Britain facing "eye-wateringly" large debt levels over Brexit

Chancellor Philip Hammond is due to deliver his Autumn Statement on key economic projections for Britain on Wednesday

Britain facing "eye-wateringly" large debt levels over Brexit

Philip Hammond. Image: Laura Lean / PA Wire/Press Association Images

Britain’s Chancellor has warned the union is facing “eye-wateringly” large levels of debt due to uncertainty surrounding Brexit.

Philip Hammond has admitted the British government “will not have any clarity” on future trading arrangements after it triggers Article 50 to begin the Brexit process.

He said the British economy is facing a “sharp challenge” with many forecasts expecting economic growth to slow down next year.

 "We have to maintain our credibility - we have eye-wateringly large debt, we still have a significant deficit in this country and we have to prepare the economy for the period that lies ahead,” he said.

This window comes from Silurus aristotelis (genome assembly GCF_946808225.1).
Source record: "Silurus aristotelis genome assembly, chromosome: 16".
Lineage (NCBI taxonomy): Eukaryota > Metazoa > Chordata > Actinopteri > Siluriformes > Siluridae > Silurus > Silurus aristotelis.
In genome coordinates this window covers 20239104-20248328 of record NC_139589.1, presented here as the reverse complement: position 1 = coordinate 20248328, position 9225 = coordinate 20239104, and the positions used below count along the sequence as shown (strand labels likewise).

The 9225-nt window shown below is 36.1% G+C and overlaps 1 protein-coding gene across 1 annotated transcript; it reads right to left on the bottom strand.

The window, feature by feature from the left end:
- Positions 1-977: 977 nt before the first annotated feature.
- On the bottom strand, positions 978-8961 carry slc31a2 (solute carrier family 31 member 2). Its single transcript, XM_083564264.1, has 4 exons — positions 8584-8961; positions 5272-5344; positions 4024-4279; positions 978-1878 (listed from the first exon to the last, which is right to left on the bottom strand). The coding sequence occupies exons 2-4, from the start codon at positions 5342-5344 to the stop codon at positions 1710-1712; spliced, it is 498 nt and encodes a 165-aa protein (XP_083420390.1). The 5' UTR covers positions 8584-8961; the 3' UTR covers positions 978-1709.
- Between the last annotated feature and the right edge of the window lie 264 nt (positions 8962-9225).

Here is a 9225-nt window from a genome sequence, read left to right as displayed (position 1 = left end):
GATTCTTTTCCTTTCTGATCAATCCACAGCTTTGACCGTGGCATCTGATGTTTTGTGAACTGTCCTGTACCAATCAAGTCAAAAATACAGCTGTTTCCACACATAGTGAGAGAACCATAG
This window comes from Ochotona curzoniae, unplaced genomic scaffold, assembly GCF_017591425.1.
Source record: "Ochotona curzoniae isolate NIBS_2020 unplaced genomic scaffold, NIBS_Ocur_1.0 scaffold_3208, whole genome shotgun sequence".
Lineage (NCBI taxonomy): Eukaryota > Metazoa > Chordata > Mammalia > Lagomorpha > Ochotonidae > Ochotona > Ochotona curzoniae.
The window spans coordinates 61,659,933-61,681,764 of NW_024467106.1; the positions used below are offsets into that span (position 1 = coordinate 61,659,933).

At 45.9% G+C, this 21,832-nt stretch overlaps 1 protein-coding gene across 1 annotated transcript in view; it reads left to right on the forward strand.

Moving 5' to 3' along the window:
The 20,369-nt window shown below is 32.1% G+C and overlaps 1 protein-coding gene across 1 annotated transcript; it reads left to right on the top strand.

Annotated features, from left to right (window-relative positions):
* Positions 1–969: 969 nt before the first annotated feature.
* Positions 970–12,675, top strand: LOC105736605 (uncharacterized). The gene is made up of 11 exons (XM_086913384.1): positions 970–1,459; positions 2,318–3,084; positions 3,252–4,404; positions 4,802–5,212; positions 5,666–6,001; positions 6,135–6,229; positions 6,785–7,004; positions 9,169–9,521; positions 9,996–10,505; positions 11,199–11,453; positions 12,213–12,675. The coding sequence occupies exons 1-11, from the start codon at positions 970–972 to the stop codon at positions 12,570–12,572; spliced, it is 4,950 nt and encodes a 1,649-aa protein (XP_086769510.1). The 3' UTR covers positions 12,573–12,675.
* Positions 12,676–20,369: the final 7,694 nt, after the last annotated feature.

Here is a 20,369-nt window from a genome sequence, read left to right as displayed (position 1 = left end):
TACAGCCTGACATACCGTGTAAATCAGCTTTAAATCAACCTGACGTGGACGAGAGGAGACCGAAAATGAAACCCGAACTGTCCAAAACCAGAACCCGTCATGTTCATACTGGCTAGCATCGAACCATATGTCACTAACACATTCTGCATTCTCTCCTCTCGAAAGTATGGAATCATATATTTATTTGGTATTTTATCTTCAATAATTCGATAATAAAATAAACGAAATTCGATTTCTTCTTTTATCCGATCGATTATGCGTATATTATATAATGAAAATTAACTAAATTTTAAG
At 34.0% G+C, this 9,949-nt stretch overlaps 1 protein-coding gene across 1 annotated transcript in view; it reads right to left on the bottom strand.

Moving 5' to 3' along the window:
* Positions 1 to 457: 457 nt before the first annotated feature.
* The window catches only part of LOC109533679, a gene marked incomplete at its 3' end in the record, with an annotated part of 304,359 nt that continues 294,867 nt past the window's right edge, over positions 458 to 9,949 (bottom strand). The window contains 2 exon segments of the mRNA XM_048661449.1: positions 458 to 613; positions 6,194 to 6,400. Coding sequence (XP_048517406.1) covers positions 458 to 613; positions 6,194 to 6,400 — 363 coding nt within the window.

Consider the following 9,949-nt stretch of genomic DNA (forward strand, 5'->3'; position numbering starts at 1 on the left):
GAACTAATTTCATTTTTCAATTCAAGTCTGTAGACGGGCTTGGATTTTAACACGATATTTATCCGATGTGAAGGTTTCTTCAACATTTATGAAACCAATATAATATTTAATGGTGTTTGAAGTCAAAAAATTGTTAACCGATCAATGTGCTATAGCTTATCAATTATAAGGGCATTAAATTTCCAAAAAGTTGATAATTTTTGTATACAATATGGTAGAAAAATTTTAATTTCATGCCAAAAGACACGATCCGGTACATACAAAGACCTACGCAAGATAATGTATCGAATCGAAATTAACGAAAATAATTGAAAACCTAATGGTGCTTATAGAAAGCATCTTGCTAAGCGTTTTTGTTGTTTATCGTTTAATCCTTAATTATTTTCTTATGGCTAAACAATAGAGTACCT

"I want to make sure that the economy is watertight, that we have enough headroom to deal with any unexpected challenges over the next couple of years and most importantly, that we're ready to seize the opportunities of leaving the European Union."

Mr Hammond will deliver his “Autumn Statement” on key economic projections and spending plans for British government departments on Wednesday.

He cautioned those expecting giveaways that the British economy is facing a "sharp challenge" but said the Government's priority would be helping ‘Just About Managing’ families.

The statement is expected to include £1.3bn improvements to Britain’s road infrastructure.

Britain is reportedly facing a £100bn black hole in public finances over the decision to leave the EU and Mr Hammond said it is “clear that inflation is back.”

Opposition work and pensions secretary Debbie Abrahams told Sky News there were alternatives to cutbacks that harm people on low incomes.

"Inequality in this country is getting worse. We've seen boardroom pay increase by 50% where the average income of a worker has only increased by 2% in real terms,” she said.

"This is not the Britain that we want. It's about making sure that businesses bear the brunt of the cuts, not people on low income, low pay and the disabled."